Estate agents warn fracking will hit house prices
Estate agents in areas close to possible fracking sites have warned the controversial technique is likely to wipe tens of thousands of pounds off the values of nearby properties, potentially affecting up to half of all house sales, new research found.
May 1, 2015
Property dealers in areas sitting on the frontline of the fracking advance are also reporting concerns from potential buyers over looming shale developments, with some sales already falling through as a result.
The Department for Energy and Climate Change is expected to auction off licence blocks to fracking firms over an area covering more than half of Britain just after the general election.
At the same time, more than 1,000 election candidates from all the main parties have made a public promise to oppose fracking in their constituencies as pressure mounts just days before a highly uncertain vote.
The Survey says…
In the first major survey of this kind, leading marketing research agency Redshift has interviewed 60 estate agents across three areas where energy firms are planning to carry out fracking: West Sussex, Manchester, and Lancashire.
Two thirds (67%) of those interviewed say fracking operations could bring down house prices. A majority of them estimate the loss in value to be more than 8-11%, with two agents putting it as high as 41-70%. With the price of the average house in the UK estimated at £272,000, even just a 10% drop in value could translate into a loss of tens of thousands of pounds.
A majority of the estate agents surveyed (54%) also say they are concerned fracking could reduce property sales near potential fracking sites. Most of those who say they’re concerned believe more than one in ten purchases could be affected, with nine dealers putting the estimate as high as 25-50% of all sales.
One in four respondents also say home buyers have expressed concerns about the prospect of fracking in the area, with four estate agents reporting some customers have pulled out as a result.
The government has previously stated there’s no evidence that fracking will affect house prices. Yet ministers has so far refused to publish in full a heavily redacted report believed to contain evidence of the shale industry’s impact on the housing market.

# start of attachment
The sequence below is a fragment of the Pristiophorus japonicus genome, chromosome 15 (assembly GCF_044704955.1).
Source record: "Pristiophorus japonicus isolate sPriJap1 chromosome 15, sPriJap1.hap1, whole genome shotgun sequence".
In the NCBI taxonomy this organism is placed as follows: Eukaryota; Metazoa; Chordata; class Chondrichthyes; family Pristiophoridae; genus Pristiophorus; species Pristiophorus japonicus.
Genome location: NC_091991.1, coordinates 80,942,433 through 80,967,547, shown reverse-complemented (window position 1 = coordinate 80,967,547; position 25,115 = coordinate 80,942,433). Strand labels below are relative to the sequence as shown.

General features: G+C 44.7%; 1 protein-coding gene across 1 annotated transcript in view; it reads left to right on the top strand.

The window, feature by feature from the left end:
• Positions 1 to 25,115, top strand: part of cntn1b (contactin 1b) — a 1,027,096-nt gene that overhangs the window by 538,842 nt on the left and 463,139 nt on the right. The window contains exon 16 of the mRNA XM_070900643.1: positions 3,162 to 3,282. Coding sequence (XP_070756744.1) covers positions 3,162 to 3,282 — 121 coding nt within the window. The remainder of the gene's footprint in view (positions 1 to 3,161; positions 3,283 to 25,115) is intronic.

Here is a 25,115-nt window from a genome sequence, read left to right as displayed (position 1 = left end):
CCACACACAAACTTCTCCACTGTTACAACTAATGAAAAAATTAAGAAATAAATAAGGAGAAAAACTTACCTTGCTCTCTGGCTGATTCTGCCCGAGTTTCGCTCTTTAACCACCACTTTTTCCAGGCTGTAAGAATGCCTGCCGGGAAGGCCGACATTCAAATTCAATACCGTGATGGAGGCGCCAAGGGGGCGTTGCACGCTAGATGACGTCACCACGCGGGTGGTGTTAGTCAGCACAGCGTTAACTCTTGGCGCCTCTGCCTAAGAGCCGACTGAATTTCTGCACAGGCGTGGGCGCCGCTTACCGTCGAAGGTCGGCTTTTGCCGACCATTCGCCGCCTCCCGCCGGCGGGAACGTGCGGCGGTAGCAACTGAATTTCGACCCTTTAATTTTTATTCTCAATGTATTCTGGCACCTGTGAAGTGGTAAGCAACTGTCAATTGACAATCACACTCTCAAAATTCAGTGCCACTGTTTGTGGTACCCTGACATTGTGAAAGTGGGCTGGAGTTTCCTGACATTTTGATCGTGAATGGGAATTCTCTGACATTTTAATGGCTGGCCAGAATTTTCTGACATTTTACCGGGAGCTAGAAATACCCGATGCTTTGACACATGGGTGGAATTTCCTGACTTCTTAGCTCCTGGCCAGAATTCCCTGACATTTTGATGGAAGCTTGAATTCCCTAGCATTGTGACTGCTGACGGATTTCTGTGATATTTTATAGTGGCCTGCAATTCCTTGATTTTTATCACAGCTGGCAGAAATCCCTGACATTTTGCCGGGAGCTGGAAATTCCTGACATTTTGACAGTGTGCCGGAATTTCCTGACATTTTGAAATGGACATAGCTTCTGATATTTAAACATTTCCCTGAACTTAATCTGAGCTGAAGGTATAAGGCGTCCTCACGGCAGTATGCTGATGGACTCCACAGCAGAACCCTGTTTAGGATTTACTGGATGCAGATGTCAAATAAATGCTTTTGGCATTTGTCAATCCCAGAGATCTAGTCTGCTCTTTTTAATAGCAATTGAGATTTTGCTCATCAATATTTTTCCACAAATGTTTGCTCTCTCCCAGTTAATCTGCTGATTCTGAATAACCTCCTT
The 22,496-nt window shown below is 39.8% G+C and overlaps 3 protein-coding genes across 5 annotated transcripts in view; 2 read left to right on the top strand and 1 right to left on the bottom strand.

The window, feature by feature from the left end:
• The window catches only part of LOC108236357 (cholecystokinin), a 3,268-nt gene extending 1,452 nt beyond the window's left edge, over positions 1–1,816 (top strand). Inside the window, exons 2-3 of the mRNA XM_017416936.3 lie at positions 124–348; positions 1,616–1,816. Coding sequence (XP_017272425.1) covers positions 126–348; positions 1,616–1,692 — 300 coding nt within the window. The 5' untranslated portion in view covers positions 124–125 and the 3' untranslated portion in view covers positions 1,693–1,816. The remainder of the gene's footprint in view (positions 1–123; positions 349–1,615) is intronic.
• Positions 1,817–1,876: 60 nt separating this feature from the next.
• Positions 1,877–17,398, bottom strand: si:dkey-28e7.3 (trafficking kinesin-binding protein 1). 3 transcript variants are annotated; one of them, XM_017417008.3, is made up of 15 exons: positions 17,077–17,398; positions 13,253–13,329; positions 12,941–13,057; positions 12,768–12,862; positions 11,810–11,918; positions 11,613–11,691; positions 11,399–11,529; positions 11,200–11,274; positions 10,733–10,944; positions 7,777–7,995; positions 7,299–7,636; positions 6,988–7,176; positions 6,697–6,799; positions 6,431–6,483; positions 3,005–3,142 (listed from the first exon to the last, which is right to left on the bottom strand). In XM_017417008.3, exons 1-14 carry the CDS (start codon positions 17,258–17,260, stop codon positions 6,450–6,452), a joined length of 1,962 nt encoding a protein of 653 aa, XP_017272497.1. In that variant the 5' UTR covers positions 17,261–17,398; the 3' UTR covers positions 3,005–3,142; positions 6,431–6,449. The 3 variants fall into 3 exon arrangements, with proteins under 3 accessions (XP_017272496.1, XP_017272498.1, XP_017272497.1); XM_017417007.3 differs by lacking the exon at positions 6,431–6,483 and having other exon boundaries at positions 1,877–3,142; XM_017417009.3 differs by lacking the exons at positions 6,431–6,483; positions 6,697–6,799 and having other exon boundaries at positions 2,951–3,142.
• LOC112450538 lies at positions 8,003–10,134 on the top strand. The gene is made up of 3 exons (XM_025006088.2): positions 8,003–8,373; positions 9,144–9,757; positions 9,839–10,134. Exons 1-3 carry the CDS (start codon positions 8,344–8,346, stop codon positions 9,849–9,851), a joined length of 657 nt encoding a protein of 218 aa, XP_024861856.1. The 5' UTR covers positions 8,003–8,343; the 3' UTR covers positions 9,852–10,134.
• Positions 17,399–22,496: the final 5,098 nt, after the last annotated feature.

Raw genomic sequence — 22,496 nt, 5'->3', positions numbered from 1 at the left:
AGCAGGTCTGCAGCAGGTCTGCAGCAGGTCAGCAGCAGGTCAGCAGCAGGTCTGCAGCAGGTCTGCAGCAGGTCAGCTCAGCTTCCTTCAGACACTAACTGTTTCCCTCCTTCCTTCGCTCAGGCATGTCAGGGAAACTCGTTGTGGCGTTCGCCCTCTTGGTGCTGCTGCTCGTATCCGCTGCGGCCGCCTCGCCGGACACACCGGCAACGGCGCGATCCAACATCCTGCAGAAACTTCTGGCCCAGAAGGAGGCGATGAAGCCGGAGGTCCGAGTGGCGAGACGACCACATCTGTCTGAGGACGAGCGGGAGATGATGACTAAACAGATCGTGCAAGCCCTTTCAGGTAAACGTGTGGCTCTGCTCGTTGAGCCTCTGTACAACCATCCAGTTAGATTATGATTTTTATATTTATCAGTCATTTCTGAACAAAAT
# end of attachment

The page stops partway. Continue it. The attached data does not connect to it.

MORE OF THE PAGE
Three quarters of the estate agents interviewed said fracking should not be permitted until more research is done. All but two (97%) also said the government should publish the redacted report in full.
James Nisbet, who lives a few hundred metres from one of the Lancashire sites where energy firm Cuadrilla is seeking to frack, says a few potential buyers have pulled out of purchasing his £375,000 house after learning about the looming energy development.
“We have had six viewings so far, all with very positive feedback, but no one wants to commit to buying with the fracking shadow hanging over us,” said Nisbet. “And we’re not alone. I’ve been hearing the same story from quite a few people in the area. We have lived here for 15 years. I really like this place and I don’t want to move, but I also don’t particularly wish to stick around to see what fracking will do to this community.”
Commenting on the findings, Paula Higgins, chief executive of HomeOwners Alliance, said:
“It’s worrying that homeowners who happen to live in fracking zones are being kept in the dark on how fracking will affect them. Some are already starting to bear the brunt through aborted sales and their homes being devalued.
“The Government needs to lead an honest and open debate on fracking and its impact on the local community. Our homes are our most valuable asset and ministers shouldn’t be allowed to ride roughshod over people without any discussion or consultation and only a whiff of compensation.”
And Greenpeace UK energy campaigner Louise Hutchins added:
“It looks like the mortgage ministers have bet on fracking is someone else’s. Why would people believe their promise that shale extraction won’t hit house prices when estate agents disagree and the government is still refusing to publish key evidence?
“With a highly uncertain election just days away, candidates will have a tough job persuading their constituents that fracking is worth all this pain for so little gain. No wonder over a thousand candidates from all parties have already promised to oppose this risky industry in their constituencies.”
With thanks to Greenpeace for the photos.
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